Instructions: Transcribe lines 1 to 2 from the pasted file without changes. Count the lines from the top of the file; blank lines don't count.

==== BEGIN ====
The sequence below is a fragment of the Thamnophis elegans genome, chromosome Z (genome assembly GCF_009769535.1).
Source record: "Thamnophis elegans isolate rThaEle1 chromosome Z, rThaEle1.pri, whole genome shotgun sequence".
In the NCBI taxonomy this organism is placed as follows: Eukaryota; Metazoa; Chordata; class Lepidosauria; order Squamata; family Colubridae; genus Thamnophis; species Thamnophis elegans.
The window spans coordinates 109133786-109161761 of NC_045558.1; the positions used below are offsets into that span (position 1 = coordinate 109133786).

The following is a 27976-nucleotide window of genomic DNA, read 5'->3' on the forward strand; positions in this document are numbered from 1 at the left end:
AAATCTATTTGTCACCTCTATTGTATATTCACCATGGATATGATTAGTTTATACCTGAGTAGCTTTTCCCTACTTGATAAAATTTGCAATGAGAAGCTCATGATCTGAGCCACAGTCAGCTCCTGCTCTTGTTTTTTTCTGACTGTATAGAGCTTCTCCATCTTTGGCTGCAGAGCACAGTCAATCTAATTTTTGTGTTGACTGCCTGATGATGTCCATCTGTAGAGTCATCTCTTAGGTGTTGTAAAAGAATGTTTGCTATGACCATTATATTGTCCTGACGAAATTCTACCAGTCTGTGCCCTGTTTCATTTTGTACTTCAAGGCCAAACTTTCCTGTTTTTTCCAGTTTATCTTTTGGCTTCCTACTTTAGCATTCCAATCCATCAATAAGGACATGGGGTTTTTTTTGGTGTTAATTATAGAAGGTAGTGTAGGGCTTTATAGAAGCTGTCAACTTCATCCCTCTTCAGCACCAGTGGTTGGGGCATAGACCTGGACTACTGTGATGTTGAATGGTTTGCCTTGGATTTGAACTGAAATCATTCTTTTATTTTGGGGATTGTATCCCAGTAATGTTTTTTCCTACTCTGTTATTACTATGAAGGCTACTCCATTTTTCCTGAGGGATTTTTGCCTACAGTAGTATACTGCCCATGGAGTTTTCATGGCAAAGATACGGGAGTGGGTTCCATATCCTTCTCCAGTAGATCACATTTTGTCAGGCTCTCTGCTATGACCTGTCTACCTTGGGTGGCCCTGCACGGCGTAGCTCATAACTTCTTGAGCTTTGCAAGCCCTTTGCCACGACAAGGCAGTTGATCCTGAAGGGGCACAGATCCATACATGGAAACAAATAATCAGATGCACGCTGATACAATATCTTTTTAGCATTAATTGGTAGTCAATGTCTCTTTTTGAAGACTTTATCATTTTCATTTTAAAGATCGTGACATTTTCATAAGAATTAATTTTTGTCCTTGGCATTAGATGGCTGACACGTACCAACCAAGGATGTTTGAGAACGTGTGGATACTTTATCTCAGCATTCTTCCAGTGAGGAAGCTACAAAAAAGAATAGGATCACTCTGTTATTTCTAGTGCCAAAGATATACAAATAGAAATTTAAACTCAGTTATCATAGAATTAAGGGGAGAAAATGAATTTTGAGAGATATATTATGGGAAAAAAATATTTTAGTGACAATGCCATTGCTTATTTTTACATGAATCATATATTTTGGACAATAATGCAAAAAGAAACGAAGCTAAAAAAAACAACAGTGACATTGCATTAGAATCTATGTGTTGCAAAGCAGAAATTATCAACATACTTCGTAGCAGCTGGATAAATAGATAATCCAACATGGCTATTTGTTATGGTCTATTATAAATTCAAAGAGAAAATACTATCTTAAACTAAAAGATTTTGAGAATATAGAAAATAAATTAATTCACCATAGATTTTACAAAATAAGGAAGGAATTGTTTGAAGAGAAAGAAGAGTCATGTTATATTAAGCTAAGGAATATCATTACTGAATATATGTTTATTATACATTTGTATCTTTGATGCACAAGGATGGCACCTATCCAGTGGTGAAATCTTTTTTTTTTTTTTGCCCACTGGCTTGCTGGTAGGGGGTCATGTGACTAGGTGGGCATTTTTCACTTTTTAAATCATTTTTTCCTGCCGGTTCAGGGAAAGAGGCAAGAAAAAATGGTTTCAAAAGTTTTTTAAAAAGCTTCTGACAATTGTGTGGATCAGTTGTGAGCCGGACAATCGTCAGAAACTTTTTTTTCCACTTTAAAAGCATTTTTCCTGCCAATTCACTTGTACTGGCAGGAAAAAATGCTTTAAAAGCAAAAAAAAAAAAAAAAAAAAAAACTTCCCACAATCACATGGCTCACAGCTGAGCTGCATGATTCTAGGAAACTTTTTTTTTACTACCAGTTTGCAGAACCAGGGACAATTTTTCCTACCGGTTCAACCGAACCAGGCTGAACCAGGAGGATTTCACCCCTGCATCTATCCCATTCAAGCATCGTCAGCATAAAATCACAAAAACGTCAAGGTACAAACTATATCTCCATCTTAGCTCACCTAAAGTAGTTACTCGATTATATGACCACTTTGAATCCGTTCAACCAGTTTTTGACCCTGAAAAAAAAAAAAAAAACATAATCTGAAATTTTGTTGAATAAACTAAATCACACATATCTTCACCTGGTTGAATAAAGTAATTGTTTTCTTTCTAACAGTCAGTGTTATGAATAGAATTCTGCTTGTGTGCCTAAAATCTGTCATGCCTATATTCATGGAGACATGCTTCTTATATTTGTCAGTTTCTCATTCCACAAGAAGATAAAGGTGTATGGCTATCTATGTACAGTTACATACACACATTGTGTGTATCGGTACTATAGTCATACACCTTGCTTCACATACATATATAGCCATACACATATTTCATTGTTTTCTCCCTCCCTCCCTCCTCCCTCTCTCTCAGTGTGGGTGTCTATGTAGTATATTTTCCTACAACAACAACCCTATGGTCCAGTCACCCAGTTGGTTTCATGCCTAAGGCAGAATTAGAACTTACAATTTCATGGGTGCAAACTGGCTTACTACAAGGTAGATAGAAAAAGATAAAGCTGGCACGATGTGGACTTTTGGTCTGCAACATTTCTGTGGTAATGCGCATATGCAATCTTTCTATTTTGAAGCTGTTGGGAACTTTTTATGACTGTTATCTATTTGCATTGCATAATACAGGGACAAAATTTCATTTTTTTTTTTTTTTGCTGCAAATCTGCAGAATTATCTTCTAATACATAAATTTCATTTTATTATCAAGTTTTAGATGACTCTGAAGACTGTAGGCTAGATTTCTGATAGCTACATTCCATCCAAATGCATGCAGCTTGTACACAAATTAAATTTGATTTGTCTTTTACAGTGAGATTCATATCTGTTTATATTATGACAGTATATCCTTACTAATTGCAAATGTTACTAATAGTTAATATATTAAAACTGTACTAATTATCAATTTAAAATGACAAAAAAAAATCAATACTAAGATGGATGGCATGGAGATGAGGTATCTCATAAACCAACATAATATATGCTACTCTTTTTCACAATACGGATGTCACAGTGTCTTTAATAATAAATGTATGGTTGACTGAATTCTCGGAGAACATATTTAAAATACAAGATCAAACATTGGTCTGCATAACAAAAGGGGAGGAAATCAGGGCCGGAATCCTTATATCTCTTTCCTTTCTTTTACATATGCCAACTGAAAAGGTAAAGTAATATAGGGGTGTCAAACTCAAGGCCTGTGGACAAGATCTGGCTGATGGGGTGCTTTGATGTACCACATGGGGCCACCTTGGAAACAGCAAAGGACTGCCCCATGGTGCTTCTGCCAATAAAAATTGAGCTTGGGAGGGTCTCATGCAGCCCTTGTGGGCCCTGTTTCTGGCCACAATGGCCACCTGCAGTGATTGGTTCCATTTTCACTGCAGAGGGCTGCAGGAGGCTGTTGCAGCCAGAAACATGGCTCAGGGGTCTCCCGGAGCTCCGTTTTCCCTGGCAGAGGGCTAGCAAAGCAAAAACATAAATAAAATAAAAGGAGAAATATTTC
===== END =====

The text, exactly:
The sequence below is a fragment of the Thamnophis elegans genome, chromosome Z (genome assembly GCF_009769535.1).
Source record: "Thamnophis elegans isolate rThaEle1 chromosome Z, rThaEle1.pri, whole genome shotgun sequence".